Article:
New York State Department of Health and State office for the Aging Recognize Healthy Aging Month By Focusing On Initiatives That Reinforce New York's Commitment to Age-friendly Communities

New York's Prevention Agenda, Age-Friendly Health Systems, and Master Plan for Aging Emphasize Health Across the Lifespan

ALBANY, N.Y. (September 22, 2023) – The New York State Department of Health (DOH) and the New York State Office for the Aging (NYSOFA) are recognizing Healthy Aging Month in September by highlighting New York's Age-Friendly Health System and the groundbreaking Master Plan for Aging (MPA).

"The Department remains steadfast in our commitment to adopting and adapting policies to empower New Yorkers to embrace healthy choices and live in healthy communities," State Health Commissioner Dr. James McDonald said. "I am proud of the progress New York has made toward ensuring the State is livable, supportive, and accessible for all New Yorkers as they age, and we will continue to strive to ensure we not only meet, but exceed, those goals moving forward."

Deputy Commissioner Adam Herbst, Esq, Department of Health Office of Aging and Long Term Care and Chair of the Master Plan for Aging said, "New York's unwavering commitment to the well-being of all its residents, especially our cherished older citizens, shines through our pioneering policies and strategies. The Master Plan for Aging stands as a testament to our ambition in tackling the challenges of growing older, safeguarding the dignity and independence of every New Yorker, and fostering lives filled with vitality and purpose."

New York State Office for the Aging Director Greg Olsen said, "NYSOFA's recent survey of over 26,000 older New Yorkers found that the vast majority of people 60 and older consider themselves to be healthy. We all need to focus on our physical health, but healthy aging is much broader. It involves our built environment, opportunities for community engagement, economic security, access to community resources, nutrition, social connectedness and, of course, health and wellness. Under Governor Kathy Hochul's leadership, through the State's Master Plan for Aging, New York is developing solutions across all of these areas, building upon existing networks including New York's local offices for the aging and their community partners."

Both the Age-Friendly Health System and the MPA reinforce the State's commitment to making sure the evolving health care system in New York remains focused on identifying paths to improve health and wellness, strengthen the State's focus on age-friendly communities, and enhance the overall quality of life for all generations of New Yorkers.

The State's Age-Friendly Health System Initiative began in 2017, the same year AARP singled-out New York as the first Age-Friendly State in the nation. In 2018, the State reinforced its commitment by encouraging health systems across New York to adopt age-friendly policies and programs, resulting in a robust response from 248 health systems in New York State that have achieved that recognition. To solidify the State's leading age-friendly status, Governor Hochul directed DOH and NYSOFA to partner with other state agencies, local governments, and community stakeholders in 2022 to build the groundbreaking Master Plan for Aging (MPA), an evolving blueprint of strategies to ensure older adults and individuals of all ages can live healthy, fulfilling lives while aging with dignity and independence.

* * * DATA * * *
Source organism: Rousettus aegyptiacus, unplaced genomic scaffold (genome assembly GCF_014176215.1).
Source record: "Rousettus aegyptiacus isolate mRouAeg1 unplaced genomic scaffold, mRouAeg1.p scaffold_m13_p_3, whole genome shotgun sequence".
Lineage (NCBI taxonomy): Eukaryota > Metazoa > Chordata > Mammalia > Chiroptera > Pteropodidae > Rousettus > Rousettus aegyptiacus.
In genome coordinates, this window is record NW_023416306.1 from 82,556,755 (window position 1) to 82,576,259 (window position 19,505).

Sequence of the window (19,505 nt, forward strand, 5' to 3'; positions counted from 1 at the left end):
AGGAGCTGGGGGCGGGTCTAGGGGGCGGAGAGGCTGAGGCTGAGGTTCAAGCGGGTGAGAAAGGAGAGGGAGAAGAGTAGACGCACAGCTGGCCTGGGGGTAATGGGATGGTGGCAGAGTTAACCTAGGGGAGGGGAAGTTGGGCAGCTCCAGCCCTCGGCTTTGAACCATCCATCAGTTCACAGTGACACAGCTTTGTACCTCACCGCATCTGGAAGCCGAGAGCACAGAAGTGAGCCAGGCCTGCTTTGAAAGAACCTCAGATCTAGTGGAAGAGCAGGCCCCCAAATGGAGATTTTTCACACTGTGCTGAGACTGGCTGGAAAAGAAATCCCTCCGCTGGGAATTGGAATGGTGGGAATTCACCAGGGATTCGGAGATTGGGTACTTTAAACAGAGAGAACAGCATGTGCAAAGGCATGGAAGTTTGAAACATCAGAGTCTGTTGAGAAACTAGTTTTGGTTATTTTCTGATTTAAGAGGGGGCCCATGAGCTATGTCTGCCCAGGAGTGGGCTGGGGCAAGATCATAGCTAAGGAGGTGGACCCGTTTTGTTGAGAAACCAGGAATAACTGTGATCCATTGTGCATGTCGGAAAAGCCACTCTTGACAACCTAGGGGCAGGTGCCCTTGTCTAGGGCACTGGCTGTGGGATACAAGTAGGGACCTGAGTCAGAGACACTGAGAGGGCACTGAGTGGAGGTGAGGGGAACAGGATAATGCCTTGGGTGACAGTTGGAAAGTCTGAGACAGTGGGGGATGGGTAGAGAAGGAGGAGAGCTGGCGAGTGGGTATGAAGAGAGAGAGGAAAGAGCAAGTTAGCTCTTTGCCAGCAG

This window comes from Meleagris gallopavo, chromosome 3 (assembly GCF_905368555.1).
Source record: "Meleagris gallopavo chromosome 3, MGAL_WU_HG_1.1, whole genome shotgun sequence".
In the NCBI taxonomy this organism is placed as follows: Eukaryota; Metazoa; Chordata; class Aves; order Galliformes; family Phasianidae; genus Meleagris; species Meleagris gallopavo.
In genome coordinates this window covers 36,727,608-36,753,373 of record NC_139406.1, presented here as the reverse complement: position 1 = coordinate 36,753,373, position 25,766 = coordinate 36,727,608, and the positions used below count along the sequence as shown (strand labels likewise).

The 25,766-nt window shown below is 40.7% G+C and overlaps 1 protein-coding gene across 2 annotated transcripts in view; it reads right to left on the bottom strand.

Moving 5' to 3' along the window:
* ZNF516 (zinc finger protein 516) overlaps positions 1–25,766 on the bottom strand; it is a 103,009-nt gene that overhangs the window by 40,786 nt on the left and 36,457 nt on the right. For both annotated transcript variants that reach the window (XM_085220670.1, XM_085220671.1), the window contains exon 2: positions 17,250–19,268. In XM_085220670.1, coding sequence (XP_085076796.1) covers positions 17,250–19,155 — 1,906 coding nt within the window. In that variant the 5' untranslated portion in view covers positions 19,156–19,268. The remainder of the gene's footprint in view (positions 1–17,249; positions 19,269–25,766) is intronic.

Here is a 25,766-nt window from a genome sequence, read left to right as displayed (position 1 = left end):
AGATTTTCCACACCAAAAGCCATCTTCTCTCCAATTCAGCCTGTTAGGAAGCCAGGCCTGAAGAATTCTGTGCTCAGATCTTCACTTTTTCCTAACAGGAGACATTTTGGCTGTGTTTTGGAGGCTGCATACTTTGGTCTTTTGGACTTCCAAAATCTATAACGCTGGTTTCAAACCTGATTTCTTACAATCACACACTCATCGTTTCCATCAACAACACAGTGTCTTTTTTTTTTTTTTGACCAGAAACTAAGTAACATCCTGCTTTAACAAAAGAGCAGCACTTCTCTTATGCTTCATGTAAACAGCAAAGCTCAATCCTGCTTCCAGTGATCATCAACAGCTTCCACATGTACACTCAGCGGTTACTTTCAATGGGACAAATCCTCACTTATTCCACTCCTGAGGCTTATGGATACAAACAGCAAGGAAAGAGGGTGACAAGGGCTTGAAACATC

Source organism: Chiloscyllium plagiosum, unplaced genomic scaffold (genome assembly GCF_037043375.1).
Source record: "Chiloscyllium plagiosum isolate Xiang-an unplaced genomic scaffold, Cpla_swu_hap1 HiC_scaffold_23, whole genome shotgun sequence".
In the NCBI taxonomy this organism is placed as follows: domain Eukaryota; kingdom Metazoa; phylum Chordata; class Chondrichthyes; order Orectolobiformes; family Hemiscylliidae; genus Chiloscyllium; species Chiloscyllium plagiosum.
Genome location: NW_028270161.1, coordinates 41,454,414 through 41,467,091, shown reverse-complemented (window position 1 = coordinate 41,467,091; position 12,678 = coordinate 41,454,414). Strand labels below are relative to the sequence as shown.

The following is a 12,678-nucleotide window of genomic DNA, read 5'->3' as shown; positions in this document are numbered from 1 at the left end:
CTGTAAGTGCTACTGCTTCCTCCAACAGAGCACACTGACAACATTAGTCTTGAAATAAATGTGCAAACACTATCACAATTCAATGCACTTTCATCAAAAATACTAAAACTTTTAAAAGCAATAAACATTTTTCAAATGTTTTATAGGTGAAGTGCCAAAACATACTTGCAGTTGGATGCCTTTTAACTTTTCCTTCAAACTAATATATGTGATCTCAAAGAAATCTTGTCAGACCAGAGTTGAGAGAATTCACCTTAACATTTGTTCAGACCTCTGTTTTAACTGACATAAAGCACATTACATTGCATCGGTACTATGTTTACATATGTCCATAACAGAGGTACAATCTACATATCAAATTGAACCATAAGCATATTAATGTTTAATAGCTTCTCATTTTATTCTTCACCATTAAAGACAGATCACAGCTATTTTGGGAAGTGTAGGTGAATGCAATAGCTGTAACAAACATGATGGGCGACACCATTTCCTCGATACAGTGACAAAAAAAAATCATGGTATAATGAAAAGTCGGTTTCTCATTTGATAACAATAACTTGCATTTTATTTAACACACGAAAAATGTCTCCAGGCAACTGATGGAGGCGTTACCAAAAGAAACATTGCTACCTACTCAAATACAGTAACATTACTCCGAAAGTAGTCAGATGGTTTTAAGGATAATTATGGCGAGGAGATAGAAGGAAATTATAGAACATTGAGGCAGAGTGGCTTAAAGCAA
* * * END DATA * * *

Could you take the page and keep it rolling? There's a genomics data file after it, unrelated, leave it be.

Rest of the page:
Additionally, healthy aging across the lifespan is a cross-cutting principal underpinning the State Health Improvement Plan (SHIP), also known as the New York State Prevention Agenda, which is a strategic plan of health priorities that aim to improve health outcomes and reduce health disparities for all New Yorkers across the state. The Prevention Agenda focuses on five key priority areas – prevent chronic diseases, promote a healthy and safe environment, promote healthy women, infants and children, promote well-being and prevent mental and substance use disorders, and prevent communicable illness. Each priority area is accompanied by a priority-specific action plan that includes focus areas, goals, objectives, and measures, and provides a menu of evidence-based interventions to be implemented by community partners in accomplishing Prevention Agenda goals, including reducing health disparities among racial, ethnic, and socioeconomic groups, age groups, and persons with disabilities.

Both the DOH Office of Aging and Long Term Care and the New York State Office for the Aging are working to ensure the Prevention Agenda aligns with the Master Plan for Aging, with input from other State agencies, community stakeholders, and the general public.

Additional information about community programs, including chronic-disease self-management, nutrition counseling, socialization, and caregiver assistance is available on the New York Connects website here or by calling 1-800-342-9871.